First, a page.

InSight Crime takes a closer look at shifts in coca cultivation trends in 19 of Colombia’s departments based on the most recent US estimates, shedding light on the different dynamics on the ground as the country’s cocaine production hits a historic high.

New US government figures obtained by InSight Crime place Colombia’s embattled Pacific department of Nariño as the number one coca crop cultivator in all of Colombia, taking over the top spot from the department of Norte de Santander on the Venezuelan border.

Nariño, which was the third-largest cultivator in 2015, saw a 52 percent increase in estimated coca hectares in 2016 to a total of 39,500 hectares. This represents 21 percent of the national total, which itself increased by almost a fifth in 2016 to over 188,000 hectares.

The top cocaine producer in 2016, however, is Cauca, Nariño’s neighbour on the Pacific coast. Together, these two Pacific departments alone produced an estimated 300 metric tons of cocaine, or over 40 percent of the national total.


InSight Crime Analysis

This historic peak in Colombia’s cocaine trade has responded to the individual realities of the country’s diverse regions. But this development will pose similar obstacles to building peace on the ground as the nation transitions into a new phase of its decades-long armed conflict.

The past year has seen Colombia’s top coca-producing department, Nariño, plunge into an all-out battle over its extremely valuable drug real estate. Aside from its abundant coca fields, the region’s intricate network of rivers, hundreds of drug production laboratories and long stretch of Pacific coastline contribute to its role as a launch pad for drugs heading to the United States.

These factors have made Nariño prize territory for criminal groups looking to expand their influence and earnings. While for years this area and its criminal economies were under the tight control of the Revolutionary Armed Forces of Colombia (Fuerzas Armadas Revolucionarias de Colombia – FARC), the withdrawal of the rebels following the signing of a historic peace deal with the Colombian government has left much of this strategic turf up for grabs. Powerful national organizations as well as newer groups, some of which have defected from the FARC, are now taking advantage of the guerrillas’ demobilization to take power.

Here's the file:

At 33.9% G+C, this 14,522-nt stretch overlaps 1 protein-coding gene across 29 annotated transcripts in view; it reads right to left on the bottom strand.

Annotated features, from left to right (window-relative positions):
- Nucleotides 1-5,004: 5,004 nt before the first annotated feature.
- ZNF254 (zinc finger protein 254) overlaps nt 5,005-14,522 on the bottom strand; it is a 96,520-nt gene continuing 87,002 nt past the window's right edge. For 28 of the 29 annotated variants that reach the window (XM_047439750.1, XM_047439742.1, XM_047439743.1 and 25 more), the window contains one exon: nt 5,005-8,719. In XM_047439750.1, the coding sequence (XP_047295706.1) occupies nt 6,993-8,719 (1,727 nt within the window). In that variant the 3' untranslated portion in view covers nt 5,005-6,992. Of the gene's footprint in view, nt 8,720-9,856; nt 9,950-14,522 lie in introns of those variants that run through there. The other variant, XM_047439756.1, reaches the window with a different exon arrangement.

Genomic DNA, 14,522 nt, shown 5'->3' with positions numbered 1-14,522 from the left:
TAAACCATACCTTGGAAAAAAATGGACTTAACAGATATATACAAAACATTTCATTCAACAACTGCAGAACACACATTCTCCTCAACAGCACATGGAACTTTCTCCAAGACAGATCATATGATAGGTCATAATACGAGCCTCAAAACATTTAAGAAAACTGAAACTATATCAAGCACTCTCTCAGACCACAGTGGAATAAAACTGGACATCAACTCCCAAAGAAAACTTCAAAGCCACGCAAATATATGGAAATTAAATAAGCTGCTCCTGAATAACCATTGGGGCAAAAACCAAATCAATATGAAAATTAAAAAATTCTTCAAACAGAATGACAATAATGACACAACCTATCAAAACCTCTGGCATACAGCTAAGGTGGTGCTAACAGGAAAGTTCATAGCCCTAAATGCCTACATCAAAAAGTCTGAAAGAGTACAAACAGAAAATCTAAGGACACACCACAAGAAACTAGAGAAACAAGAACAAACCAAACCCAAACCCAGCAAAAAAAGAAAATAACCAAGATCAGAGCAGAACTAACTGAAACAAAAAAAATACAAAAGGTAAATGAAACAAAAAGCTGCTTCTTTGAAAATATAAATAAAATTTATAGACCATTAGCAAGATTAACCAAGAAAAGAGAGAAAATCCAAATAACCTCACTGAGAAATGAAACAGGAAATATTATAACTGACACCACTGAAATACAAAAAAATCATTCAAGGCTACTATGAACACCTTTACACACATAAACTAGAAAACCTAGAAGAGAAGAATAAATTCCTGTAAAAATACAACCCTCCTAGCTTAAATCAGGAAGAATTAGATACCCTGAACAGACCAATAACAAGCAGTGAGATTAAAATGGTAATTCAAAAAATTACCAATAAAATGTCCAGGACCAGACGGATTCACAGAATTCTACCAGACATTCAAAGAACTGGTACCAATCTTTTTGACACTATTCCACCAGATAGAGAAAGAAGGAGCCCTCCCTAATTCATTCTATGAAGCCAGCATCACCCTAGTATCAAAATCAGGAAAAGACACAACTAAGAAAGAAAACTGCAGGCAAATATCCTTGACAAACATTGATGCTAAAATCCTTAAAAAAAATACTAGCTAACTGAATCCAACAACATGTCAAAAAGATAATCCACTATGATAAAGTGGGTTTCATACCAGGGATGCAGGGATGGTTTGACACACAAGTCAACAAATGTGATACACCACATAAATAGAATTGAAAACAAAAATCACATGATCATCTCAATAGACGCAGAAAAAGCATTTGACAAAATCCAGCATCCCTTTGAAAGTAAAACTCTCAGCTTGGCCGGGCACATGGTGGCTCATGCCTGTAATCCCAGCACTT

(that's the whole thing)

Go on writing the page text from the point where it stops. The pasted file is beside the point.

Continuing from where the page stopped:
SEE ALSO:  Coverage of Coca

One of the factors pushing up coca production in places like Nariño and neighboring Cauca is that criminal actors have been pressuring coca farmers to plant more crops. In the case of the FARC, it has been speculated that the guerrillas encouraged ramping up cultivation in order to accumulate funds in anticipation of their eventual demobilization.

A steep drop in both aerial and manual eradication nationwide — from a peak of 230,000 hectares in 2008 to less than 18,000 hectares in 2016 — has also reduced the perceived risk by farmers, increasing the incentive to grow.

Another crucial issue facilitating drug proliferation in places like Nariño and Cauca is the fact that a huge amount of crops are located in protected territories such as indigenous reserves. Here, forced eradication is harder as authorities face a greater number of obstacles to operate.

One region with many attractive characteristics for drug trafficking that surprisingly has not seen coca production surge as much as in other departments is Valle del Cauca.